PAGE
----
The chief of the Guantánamo war court has approved the use of a time delay on public viewing of the Sept. 11 death-penalty trial as well as a censor in his court to make sure nobody divulges details of a now defunct CIA interrogation program, citing national security interests.
The American Civil Liberties Union challenged the 40-second delay, arguing that the Pentagon had transformed the courtroom at Camp Justice in Cuba into a “censorship chamber” for the coming death penalty trials. The rules effectively prevent the public from learning anything about what the CIA did with the alleged terrorists before their 2006 transfer to Guantánamo for trial.
Spectators who watch the proceedings at the war court sit in a soundproof room, watching the trial live but hearing the audio 40 seconds later. If a court security officer functioning as a censor deems what is being said is a national security secret, the sound is obscured by white noise.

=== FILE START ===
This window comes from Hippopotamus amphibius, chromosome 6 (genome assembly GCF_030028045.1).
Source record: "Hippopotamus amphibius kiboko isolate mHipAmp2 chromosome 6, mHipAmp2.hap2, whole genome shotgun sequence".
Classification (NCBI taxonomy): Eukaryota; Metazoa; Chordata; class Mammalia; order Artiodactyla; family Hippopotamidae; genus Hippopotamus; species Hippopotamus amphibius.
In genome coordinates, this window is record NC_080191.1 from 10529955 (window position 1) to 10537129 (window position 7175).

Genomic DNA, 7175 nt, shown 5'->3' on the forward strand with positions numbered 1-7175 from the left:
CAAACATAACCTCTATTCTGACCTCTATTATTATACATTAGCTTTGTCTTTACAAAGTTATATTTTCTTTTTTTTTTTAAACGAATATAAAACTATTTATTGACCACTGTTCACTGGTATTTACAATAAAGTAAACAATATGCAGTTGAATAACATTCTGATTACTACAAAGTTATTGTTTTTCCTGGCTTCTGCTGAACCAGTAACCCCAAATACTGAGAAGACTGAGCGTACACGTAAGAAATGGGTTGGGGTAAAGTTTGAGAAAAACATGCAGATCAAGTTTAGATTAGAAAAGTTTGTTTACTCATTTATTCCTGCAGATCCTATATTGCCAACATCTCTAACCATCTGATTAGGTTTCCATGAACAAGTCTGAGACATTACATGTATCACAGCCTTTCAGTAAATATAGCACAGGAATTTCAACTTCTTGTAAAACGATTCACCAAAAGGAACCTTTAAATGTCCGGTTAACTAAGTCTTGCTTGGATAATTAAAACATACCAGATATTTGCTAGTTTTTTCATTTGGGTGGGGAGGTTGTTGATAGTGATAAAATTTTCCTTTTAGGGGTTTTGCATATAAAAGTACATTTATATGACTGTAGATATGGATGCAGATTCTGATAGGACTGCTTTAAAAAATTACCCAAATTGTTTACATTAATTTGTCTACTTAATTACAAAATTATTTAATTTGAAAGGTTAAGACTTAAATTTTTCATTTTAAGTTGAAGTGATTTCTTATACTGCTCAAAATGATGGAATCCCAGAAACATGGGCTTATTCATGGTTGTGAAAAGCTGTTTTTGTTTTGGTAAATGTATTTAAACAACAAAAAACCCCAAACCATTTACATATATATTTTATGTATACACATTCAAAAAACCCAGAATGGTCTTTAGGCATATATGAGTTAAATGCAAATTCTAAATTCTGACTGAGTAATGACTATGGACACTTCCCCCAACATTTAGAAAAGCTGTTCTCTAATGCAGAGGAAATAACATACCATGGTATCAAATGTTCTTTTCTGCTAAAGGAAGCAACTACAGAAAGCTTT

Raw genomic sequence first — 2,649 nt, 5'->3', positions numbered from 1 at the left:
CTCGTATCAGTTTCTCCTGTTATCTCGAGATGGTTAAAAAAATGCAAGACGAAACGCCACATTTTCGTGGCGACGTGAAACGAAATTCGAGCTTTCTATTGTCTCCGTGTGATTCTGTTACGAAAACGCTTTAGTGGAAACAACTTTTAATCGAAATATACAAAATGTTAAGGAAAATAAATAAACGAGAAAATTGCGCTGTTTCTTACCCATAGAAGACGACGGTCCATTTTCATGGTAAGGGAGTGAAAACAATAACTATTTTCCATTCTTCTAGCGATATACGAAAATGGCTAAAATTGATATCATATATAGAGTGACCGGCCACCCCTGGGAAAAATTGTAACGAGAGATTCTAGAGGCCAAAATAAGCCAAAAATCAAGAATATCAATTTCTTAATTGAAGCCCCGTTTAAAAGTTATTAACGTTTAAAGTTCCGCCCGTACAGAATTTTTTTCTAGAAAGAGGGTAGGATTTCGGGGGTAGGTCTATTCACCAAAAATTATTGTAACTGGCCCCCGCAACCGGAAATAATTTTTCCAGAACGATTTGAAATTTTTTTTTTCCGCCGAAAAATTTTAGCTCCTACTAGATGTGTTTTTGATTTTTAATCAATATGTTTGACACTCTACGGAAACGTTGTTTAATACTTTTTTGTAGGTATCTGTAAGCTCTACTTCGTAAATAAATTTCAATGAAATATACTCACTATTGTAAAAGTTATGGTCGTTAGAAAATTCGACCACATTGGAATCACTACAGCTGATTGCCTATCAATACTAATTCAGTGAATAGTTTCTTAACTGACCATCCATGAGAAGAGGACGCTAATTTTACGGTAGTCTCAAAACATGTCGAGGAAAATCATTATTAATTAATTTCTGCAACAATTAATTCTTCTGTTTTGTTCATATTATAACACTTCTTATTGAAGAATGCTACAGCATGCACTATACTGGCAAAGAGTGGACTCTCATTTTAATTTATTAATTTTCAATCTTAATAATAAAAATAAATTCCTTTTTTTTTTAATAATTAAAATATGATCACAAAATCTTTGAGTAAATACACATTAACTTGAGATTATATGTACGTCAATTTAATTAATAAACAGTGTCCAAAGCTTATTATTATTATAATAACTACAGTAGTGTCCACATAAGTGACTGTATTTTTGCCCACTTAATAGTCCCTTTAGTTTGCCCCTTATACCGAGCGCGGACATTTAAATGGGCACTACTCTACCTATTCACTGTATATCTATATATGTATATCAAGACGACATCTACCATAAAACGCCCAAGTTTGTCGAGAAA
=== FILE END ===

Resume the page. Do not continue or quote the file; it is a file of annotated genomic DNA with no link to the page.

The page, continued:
Army Col. James L. Pohl, the judge, wrote in his five-page decision that he is “acutely aware” that he has “twin responsibilities of insuring the transparency of the proceeding while at the same instance preserving the interests of national security.”
But, he wrote, “the brief delay is the least intrusive and least disruptive method of meeting both responsibilities.”
The delay lets a security officer who sits near the judge push a button to muffle any details that the trials might divulge of the captives’ years of captivity in the CIA’s now closed secret overseas prison network — who captured them, interrogated them, where and using which Bush-era “enhanced interrogation techniques.” All the men say they were tortured by the CIA — which has admitted to waterboarding the alleged mastermind 183 times — to extract confessions and other information in the program that the Obama administration has since banned.
The censor has done this twice this year, both times to stop the public from hearing defense lawyers, and both times in error.
The chief prosecutor, Army Brig. Gen. Mark Martins, has said only voluntary confessions will be admissible at the trial of five men accused of orchestrating, financing and training the 19 hijackers who killed nearly 3,000 people on Sept. 11, 2001.